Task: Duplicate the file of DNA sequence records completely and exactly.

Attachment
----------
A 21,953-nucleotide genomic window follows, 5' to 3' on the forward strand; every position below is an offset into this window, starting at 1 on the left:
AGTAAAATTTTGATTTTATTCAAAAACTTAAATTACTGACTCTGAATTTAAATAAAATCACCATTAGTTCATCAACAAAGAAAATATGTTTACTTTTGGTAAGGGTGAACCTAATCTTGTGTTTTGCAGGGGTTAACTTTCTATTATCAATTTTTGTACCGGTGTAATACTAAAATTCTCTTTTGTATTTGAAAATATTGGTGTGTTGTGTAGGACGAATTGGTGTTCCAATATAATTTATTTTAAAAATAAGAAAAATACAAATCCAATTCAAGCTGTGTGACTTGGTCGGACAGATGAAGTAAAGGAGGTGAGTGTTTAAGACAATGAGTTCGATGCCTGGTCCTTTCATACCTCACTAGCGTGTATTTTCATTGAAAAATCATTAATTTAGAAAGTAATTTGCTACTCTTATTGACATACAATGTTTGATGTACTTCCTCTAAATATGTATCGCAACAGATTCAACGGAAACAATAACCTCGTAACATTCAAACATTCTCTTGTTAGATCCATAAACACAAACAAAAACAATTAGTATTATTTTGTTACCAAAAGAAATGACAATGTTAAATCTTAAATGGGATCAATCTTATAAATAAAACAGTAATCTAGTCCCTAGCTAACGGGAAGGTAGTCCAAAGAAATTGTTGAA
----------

A 21,953-nucleotide genomic window follows, 5' to 3' on the forward strand; every position below is an offset into this window, starting at 1 on the left:
AGTAAAATTTTGATTTTATTCAAAAACTTAAATTACTGACTCTGAATTTAAATAAAATCACCATTAGTTCATCAACAAAGAAAATATGTTTACTTTTGGTAAGGGTGAACCTAATCTTGTGTTTTGCAGGGGTTAACTTTCTATTATCAATTTTTGTACCGGTGTAATACTAAAATTCTCTTTTGTATTTGAAAATATTGGTGTGTTGTGTAGGACGAATTGGTGTTCCAATATAATTTATTTTAAAAATAAGAAAAATACAAATCCAATTCAAGCTGTGTGACTTGGTCGGACAGATGAAGTAAAGGAGGTGAGTGTTTAAGACAATGAGTTCGATGCCTGGTCCTTTCATACCTCACTAGCGTGTATTTTCATTGAAAAATCATTAATTTAGAAAGTAATTTGCTACTCTTATTGACATACAATGTTTGATGTACTTCCTCTAAATATGTATCGCAACAGATTCAACGGAAACAATAACCTCGTAACATTCAAACATTCTCTTGTTAGATCCATAAACACAAACAAAAACAATTAGTATTATTTTGTTACCAAAAGAAATGACAATGTTAAATCTTAAATGGGATCAATCTTATAAATAAAACAGTAATCTAGTCCCTAGCTAACGGGAAGGTAGTCCAAAGAAATTGTTGAA